OK off the soap box now  :)
Just starting to record my trips  www.tonystravels.com

indyfabz

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Re: bike travel and BP oil spill
« Reply #4 on: June 10, 2010, 09:52:46 am »
3- Are people boycotting BP/any other gas companies?
Just attempting to boycott petrol in general inasmuch as is realistic.  I buy locally sourced, ethically raised, biodiverse foods when available.  I avoid monoculture and industrial agriculture foods.  No car for four years now.  I avoid passive transportation as much as possible.  I am trying to move my company to paperless processes.  It's all a journey...

+1

And I was infuriated by the Congresswoman from LA on GMA today making a cse to a hsty return to deep water drilling because of the job losses attendant to the moratorium.  She kept esposing some "economic analysis" supporting her position.  Looks like this entire situation was created by an "economic anaysis" that weighed cost savings against risk.  Sometimes the dice don't roll your way.  This is too serious to risk another.

Offline whittierider

Re: bike travel and BP oil spill
« Reply #5 on: June 10, 2010, 03:43:35 pm »
Kind of off-topic, but I'll bite.

As I understand it, the problem would not have happened if they had stuck to stafety standards that are already in place.  I expect that they have probably learned their lesson now, and they know their violation wasn't worth it.

I do drive, but only about a thousand miles a year.  I ride bike many times that much.  We have people not wanting any drilling in our local hills, and my reaction is, "Then quit driving."  There's all this push for more-efficient vehicles too, yet it has been proven that more-efficient ones only make people feel free to drive more miles.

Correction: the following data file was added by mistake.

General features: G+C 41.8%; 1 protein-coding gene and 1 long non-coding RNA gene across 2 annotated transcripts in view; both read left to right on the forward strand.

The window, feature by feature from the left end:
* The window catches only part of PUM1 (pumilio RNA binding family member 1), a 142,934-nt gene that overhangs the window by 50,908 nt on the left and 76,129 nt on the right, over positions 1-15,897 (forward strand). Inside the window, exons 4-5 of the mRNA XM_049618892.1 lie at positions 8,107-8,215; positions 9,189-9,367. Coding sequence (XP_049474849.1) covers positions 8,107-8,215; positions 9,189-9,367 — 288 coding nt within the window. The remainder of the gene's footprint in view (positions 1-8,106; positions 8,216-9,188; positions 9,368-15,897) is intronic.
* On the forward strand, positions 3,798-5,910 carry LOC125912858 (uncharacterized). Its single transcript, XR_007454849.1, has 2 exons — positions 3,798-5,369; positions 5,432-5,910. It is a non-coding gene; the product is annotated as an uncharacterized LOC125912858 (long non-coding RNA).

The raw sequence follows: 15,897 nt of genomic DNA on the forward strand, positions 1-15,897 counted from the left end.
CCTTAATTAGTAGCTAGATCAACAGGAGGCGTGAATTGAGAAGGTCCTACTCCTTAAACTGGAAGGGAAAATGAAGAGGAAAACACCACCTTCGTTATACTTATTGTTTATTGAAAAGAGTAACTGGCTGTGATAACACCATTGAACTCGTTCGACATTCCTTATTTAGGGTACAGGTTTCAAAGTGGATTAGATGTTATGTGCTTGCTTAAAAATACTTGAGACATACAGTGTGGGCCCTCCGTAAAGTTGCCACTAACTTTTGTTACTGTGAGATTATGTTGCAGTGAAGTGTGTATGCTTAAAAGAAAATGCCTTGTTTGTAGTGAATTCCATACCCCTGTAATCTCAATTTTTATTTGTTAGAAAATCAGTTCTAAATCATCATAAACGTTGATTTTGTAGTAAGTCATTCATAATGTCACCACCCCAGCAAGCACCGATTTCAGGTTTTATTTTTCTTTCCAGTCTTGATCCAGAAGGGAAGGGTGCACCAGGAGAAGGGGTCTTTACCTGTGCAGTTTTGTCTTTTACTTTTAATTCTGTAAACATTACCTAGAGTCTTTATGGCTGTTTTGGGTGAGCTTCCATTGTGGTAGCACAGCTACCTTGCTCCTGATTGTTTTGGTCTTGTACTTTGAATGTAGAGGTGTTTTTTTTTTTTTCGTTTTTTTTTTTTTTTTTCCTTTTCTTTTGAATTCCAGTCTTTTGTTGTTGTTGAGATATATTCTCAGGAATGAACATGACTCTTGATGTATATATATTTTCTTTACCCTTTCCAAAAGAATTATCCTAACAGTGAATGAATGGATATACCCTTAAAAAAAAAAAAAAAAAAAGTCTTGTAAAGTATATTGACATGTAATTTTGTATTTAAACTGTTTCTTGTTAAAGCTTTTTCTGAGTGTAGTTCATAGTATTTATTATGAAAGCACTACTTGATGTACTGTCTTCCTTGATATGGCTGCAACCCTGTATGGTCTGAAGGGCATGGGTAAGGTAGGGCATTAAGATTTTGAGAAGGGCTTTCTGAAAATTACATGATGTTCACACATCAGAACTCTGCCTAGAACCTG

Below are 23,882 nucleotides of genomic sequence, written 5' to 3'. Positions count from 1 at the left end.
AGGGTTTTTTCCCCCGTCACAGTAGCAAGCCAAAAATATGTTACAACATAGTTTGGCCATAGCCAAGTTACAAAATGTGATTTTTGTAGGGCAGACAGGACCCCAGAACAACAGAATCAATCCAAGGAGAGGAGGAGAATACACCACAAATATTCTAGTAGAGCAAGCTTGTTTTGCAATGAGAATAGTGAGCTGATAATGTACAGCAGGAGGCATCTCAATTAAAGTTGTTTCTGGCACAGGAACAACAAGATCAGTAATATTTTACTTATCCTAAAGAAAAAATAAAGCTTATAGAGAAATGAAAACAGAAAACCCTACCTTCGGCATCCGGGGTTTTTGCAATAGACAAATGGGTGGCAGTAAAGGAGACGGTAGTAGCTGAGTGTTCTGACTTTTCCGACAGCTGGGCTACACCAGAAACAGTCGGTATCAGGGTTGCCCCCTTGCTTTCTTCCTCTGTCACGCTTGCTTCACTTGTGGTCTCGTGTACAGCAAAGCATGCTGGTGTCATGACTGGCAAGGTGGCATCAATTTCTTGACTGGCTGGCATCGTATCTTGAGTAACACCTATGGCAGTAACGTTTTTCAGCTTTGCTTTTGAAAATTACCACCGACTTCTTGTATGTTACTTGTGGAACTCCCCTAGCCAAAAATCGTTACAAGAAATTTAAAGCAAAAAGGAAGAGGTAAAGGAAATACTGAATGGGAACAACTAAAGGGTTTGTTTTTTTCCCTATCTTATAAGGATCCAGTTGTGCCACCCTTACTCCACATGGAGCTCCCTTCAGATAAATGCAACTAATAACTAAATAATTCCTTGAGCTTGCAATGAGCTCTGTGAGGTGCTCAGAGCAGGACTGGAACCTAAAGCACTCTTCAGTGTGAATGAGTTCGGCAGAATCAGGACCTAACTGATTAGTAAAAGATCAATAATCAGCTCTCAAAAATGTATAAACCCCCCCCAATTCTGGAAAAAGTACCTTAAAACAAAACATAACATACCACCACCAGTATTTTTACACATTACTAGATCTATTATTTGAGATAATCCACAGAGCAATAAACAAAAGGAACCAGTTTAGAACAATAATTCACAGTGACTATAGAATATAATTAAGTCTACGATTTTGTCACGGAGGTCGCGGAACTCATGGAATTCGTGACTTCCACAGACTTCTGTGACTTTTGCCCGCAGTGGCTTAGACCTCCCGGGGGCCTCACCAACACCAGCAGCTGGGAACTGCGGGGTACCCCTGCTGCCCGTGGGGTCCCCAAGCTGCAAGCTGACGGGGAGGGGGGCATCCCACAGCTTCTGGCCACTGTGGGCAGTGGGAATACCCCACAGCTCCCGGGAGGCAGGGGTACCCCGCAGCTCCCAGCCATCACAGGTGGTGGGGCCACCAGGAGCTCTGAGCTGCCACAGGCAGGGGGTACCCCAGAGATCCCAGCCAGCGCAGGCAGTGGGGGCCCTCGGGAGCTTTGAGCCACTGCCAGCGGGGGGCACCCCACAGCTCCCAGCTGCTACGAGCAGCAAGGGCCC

The county of Los Angeles is holding public meetings around the area to address the needs of bicycle transportation.  See http://lacountybikeplan.org/ .  I plan to go to the one closest to me, and to be prepared to speak and possibly show pictures if there's a chance.  We have quite a few nice bike trails that are truly bike freeways or "bikebahns," not cluttered with strollers and dogs and so on, suitable for any speed you can achieve.  (I've done 5 miles in 9 minutes in a great tailwind.)  They mostly follow the rivers though, and if the rivers don't go the direction you need to go, then the trails aren't much good.  There ought to be at least a trail running along the windward side of every freeway.  The land is already there, and spending a little extra on a bike trail would relieve traffic congestion and reduce the cost of maintaining the freeways probably more than enough to pay for itself.  What I don't have figured out is how to have the trail cross the on and off ramps, whether by putting the bike traffic through tunnels or over bridges.